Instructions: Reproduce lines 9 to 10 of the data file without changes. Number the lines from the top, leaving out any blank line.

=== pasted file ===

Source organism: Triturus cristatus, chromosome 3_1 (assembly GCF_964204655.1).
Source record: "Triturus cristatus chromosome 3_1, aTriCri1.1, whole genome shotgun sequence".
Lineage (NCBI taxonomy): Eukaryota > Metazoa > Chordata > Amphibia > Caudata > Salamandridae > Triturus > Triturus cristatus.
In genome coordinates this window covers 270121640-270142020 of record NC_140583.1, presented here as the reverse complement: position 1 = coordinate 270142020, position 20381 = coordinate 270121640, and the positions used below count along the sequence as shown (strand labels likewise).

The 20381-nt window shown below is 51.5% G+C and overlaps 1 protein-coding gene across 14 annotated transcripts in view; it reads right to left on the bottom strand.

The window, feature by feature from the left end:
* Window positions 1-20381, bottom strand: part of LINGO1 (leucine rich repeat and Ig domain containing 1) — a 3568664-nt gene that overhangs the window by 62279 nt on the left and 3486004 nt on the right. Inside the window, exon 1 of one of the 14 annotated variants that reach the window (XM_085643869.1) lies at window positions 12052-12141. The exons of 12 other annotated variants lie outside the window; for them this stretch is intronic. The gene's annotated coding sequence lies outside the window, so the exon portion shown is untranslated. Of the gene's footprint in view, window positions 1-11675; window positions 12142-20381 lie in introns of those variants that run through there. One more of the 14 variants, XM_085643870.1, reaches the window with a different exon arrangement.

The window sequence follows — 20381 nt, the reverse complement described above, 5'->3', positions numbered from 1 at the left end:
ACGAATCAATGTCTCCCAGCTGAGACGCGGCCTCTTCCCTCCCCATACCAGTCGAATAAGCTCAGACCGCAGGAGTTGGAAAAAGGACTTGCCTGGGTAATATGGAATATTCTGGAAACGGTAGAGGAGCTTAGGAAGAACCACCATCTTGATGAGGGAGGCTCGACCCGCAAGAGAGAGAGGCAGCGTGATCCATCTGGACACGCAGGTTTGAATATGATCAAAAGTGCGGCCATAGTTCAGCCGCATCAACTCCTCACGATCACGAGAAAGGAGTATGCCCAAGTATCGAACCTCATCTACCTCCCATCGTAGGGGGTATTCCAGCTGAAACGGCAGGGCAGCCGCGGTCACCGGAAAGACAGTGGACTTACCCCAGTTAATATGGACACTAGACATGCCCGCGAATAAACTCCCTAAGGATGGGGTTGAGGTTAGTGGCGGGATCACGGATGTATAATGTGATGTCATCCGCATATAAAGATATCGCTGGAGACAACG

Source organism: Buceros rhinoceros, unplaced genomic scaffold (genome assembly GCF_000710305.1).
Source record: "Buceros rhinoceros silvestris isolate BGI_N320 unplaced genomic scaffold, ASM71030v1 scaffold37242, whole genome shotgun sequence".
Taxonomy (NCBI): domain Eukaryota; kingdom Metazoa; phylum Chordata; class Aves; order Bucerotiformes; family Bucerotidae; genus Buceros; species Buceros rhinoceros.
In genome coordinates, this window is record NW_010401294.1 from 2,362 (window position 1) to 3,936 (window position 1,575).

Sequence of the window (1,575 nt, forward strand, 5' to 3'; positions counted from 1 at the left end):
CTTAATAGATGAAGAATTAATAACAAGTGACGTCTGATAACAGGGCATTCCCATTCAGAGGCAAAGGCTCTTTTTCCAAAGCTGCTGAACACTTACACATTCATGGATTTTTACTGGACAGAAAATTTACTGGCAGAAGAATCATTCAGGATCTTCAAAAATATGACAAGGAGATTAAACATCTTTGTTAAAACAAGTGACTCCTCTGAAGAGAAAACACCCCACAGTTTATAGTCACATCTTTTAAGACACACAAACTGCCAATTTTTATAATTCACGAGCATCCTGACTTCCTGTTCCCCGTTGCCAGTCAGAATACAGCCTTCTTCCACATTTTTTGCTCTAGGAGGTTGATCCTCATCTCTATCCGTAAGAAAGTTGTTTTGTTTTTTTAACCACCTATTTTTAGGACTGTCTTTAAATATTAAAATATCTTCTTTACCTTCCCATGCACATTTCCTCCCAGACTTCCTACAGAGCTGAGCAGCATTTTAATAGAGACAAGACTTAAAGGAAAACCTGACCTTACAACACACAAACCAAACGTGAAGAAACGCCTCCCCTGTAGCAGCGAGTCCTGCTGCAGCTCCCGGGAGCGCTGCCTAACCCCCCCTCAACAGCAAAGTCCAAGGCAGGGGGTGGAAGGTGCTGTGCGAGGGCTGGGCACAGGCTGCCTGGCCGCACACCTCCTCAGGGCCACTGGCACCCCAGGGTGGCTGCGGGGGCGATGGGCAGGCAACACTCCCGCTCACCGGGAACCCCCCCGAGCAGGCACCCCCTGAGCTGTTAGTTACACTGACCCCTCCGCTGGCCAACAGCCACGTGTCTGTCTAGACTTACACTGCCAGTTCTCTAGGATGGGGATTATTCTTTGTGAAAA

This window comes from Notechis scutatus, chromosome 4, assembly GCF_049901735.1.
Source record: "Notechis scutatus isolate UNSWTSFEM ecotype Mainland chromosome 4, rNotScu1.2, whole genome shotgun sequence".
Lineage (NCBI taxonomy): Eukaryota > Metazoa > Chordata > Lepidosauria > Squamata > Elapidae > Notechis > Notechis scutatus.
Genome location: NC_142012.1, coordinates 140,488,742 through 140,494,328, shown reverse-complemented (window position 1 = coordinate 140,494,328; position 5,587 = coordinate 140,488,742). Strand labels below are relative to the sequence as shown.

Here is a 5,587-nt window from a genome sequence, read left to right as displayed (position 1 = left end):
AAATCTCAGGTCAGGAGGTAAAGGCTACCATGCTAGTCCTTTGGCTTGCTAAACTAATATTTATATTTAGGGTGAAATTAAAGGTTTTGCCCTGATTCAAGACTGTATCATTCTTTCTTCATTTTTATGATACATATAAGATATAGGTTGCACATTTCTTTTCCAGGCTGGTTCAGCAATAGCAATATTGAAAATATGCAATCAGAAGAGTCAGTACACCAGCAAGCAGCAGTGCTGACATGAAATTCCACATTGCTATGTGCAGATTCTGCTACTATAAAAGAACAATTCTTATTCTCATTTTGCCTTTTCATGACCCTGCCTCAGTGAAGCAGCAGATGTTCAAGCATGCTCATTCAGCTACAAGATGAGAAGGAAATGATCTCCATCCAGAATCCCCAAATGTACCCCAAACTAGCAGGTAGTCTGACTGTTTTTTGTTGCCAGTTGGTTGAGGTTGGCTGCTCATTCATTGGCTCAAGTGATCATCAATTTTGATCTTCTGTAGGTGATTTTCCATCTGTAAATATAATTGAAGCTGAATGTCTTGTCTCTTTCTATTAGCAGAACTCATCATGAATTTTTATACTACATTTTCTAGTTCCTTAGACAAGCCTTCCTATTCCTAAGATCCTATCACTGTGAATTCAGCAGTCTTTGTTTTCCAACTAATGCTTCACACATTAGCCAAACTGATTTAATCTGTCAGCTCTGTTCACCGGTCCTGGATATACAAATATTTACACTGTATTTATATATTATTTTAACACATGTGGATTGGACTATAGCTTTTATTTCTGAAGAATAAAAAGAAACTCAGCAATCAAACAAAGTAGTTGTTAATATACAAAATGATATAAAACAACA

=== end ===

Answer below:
ACGAATCAATGTCTCCCAGCTGAGACGCGGCCTCTTCCCTCCCCATACCAGTCGAATAAGCTCAGACCGCAGGAGTTGGAAAAAGGACTTGCCTGGGTAATATGGAATATTCTGGAAACGGTAGAGGAGCTTAGGAAGAACCACCATCTTGATGAGGGAGGCTCGACCCGCAAGAGAGAGAGGCAGCGTGATCCATCTGGACACGCAGGTTTGAATATGATCAAAAGTGCGGCCATAGTTCAGCCGCATCAACTCCTCACGATCACGAGAAAGGAGTATGCCCAAGTATCGAACCTCATCTACCTCCCATCGTAGGGGGTATTCCAGCTGAAACGGCAGGGCAGCCGCGGTCACCGGAAAGACAGTGGACTTACCCCAGTTAATATGGACACTAGACATGCCCGCGAATAAACTCCCTAAGGATGGGGTTGAGGTTAGTGGCGGGATCACGGATGTATAATGTGATGTCATCCGCATATAAAGATATCGCTGGAGACAACG

Source organism: Buceros rhinoceros, unplaced genomic scaffold (genome assembly GCF_000710305.1).